Eskimeaux‘s show alongside Free Cake For Every Creature, Claire Cottrill, and Lady Pills on Thursday, May 12 was about 50 percent concert, 50 percent social gathering, and 100 percent what you would expect to find in Somerville, Massachusetts. The venue itself is a site worth visiting: Its upstairs restaurant has arcade machines and tables you might expect to find at your grandma’s birthday party, and its downstairs performance venue will make you feel like you’re in your friend’s basement.
True to the name of the last opener, there was free cake for everyone (with “free cake” written in icing), and people sat on the floor to eat it. The beard-to-face ratio and Birkenstock-to-foot ratio in the audience were off the charts even for a town known as the Boston area’s hipster central. The four acts were all similar in a few ways: They consisted entirely of or at least were fronted by women, and their visual and musical aesthetic were a bit twee but a bit rough around the edges.
The first act to take the stage, Lady Pills, was one of the best. With lo-fi, grungy instrumentals, vocals reminiscent of The Cranberries, and sardonic yet sweet lyrics like “everyone’s so stupid. I just want to make out with you,” the band projects an image that’s simultaneously cuddly and sassy. Next, soloist Claire Cottrill filled the room with a softer and simpler sound, conjuring a childlike purity in songs like “Bubble Gum” with the refrain, “I swallowed the bubble gum.”
Then, Free Cake For Every Creature brought the energy back up. Lead singer Katie Bennett took a playful tone a bit reminiscent of The Moldy Peaches in songs like “For You,” with the lyrics: “for you, I’d write a shitty poem on the wall of a dressing room at JC Penny,” and almost whispered her way through songs like the sentimental “First Storm of the Summer,” which evoked the sound of raindrops on a roof.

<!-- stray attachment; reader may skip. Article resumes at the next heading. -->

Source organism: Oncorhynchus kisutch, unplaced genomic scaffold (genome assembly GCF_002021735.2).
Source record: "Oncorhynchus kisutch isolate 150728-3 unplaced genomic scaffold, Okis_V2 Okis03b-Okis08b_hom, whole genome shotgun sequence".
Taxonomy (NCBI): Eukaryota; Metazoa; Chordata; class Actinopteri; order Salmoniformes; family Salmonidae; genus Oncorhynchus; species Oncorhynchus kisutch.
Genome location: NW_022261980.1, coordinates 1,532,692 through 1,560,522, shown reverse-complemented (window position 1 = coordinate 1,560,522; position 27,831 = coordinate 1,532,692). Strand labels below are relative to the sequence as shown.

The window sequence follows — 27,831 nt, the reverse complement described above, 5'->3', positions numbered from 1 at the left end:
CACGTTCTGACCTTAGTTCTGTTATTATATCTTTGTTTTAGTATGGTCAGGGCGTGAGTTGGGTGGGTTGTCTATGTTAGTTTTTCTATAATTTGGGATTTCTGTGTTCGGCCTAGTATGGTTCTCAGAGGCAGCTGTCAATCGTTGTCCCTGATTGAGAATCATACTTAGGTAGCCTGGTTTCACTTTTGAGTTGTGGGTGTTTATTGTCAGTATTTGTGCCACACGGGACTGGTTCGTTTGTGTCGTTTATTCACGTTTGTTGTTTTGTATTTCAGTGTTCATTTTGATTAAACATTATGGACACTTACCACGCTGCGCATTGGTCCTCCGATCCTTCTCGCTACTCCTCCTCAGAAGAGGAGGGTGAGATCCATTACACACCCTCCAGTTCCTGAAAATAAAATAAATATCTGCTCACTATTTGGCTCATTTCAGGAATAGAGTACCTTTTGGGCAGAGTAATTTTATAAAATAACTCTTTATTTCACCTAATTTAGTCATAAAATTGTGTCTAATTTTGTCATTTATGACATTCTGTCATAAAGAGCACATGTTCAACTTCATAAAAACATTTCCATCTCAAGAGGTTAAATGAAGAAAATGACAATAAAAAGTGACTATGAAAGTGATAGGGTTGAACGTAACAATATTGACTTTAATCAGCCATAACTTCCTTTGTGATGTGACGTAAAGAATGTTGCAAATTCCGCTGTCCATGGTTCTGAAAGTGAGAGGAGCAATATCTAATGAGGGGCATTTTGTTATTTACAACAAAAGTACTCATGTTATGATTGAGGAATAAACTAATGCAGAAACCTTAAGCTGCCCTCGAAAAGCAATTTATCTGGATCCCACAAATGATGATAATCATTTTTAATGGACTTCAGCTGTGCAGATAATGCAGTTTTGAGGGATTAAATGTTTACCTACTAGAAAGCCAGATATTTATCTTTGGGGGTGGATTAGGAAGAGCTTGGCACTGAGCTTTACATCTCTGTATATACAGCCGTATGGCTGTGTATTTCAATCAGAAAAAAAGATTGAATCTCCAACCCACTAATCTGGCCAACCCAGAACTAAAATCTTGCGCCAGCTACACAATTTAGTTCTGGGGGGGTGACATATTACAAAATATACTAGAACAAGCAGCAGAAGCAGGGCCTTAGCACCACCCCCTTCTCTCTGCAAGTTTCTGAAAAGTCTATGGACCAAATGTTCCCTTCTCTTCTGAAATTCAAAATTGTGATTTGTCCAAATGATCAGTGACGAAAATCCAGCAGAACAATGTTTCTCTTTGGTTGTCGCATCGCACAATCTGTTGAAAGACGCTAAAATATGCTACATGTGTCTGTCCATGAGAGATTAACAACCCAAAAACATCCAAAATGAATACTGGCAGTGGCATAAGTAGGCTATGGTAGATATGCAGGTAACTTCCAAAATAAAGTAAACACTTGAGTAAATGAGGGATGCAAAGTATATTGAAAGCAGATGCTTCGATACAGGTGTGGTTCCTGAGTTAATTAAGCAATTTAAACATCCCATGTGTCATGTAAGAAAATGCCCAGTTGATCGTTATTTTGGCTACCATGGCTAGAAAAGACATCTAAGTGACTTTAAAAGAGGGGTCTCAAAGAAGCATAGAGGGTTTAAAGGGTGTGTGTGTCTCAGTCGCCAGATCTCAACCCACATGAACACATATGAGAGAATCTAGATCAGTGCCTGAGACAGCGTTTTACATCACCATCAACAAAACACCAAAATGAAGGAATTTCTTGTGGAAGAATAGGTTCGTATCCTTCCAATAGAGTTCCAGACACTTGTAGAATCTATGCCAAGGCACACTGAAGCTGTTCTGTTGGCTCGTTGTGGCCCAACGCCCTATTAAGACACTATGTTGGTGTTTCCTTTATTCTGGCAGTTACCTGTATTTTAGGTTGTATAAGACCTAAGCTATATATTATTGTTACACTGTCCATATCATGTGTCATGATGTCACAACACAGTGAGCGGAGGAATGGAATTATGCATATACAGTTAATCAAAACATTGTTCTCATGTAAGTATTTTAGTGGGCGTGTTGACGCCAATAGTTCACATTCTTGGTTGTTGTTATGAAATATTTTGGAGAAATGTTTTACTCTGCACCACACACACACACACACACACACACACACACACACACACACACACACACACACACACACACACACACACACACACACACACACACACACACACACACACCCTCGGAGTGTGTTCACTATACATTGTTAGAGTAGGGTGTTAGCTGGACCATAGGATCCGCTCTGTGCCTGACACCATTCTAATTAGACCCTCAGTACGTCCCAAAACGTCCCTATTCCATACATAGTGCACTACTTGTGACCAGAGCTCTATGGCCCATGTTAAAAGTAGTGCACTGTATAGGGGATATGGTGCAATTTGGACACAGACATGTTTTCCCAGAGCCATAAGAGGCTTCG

The main act, Eskimeaux, is the solo project of singer-songwriter and producer Gabrielle Smith. Unlike the other, more garage-like sounds in the lineup, Smith’s voice and accompanying instrumentals were crisp. Folk tunes like “I’ll Admit I’m scared” conjured The Finches, especially since Smith’s voice is a lot like Carolyn Pennypacker Riggs’s, but she sounded more like Mirah in higher-paced, danceable numbers like “Broken Neck,” for which her bandmates and the audience sang along. My only criticism of their act is that each song seemed to end a bit too soon and abruptly.
The evening’s bookends — Lady Pills and Eskimeaux — were the highlights, while Free Cake For Every Creature and Claire Cottrill were less infectious fillers. Across the board, though, all four acts projected a contagious excitement, perhaps because they were celebrating the release of both Eskimeaux’s latest album Year of the Rabbit and Free Cake for Every Creature’s Talking Quietly of Anything With You on April 15. It felt like the crowd was not just the audience in a show but also a group of supporters sharing in a celebration, and it felt like something special to be one of them.